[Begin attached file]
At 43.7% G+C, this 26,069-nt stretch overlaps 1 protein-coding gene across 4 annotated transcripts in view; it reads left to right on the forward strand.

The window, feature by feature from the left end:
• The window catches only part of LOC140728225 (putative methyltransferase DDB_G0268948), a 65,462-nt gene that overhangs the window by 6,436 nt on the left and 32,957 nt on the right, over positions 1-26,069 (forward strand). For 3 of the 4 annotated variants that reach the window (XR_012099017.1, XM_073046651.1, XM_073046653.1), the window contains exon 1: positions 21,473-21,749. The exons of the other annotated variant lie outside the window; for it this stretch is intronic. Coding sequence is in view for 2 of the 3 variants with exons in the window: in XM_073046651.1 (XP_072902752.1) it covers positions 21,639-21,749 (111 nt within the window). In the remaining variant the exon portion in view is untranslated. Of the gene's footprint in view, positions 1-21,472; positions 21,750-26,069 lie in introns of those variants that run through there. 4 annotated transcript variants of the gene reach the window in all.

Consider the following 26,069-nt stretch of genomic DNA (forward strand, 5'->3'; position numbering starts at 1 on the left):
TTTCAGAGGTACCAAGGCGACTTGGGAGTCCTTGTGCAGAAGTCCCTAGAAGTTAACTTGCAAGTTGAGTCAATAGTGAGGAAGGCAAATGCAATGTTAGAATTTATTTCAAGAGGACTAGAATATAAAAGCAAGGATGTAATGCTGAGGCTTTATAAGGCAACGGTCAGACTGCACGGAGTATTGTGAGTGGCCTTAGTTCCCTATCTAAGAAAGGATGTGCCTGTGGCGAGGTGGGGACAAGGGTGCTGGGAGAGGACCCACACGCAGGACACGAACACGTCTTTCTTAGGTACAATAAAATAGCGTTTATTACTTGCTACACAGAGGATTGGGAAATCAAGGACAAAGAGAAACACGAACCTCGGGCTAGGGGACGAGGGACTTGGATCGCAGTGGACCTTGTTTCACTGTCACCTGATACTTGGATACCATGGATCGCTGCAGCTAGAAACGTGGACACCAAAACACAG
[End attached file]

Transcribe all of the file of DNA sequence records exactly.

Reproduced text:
At 43.7% G+C, this 26,069-nt stretch overlaps 1 protein-coding gene across 4 annotated transcripts in view; it reads left to right on the forward strand.

The window, feature by feature from the left end:
• The window catches only part of LOC140728225 (putative methyltransferase DDB_G0268948), a 65,462-nt gene that overhangs the window by 6,436 nt on the left and 32,957 nt on the right, over positions 1-26,069 (forward strand). For 3 of the 4 annotated variants that reach the window (XR_012099017.1, XM_073046651.1, XM_073046653.1), the window contains exon 1: positions 21,473-21,749. The exons of the other annotated variant lie outside the window; for it this stretch is intronic. Coding sequence is in view for 2 of the 3 variants with exons in the window: in XM_073046651.1 (XP_072902752.1) it covers positions 21,639-21,749 (111 nt within the window). In the remaining variant the exon portion in view is untranslated. Of the gene's footprint in view, positions 1-21,472; positions 21,750-26,069 lie in introns of those variants that run through there. 4 annotated transcript variants of the gene reach the window in all.

Consider the following 26,069-nt stretch of genomic DNA (forward strand, 5'->3'; position numbering starts at 1 on the left):
TTTCAGAGGTACCAAGGCGACTTGGGAGTCCTTGTGCAGAAGTCCCTAGAAGTTAACTTGCAAGTTGAGTCAATAGTGAGGAAGGCAAATGCAATGTTAGAATTTATTTCAAGAGGACTAGAATATAAAAGCAAGGATGTAATGCTGAGGCTTTATAAGGCAACGGTCAGACTGCACGGAGTATTGTGAGTGGCCTTAGTTCCCTATCTAAGAAAGGATGTGCCTGTGGCGAGGTGGGGACAAGGGTGCTGGGAGAGGACCCACACGCAGGACACGAACACGTCTTTCTTAGGTACAATAAAATAGCGTTTATTACTTGCTACACAGAGGATTGGGAAATCAAGGACAAAGAGAAACACGAACCTCGGGCTAGGGGACGAGGGACTTGGATCGCAGTGGACCTTGTTTCACTGTCACCTGATACTTGGATACCATGGATCGCTGCAGCTAGAAACGTGGACACCAAAACACAG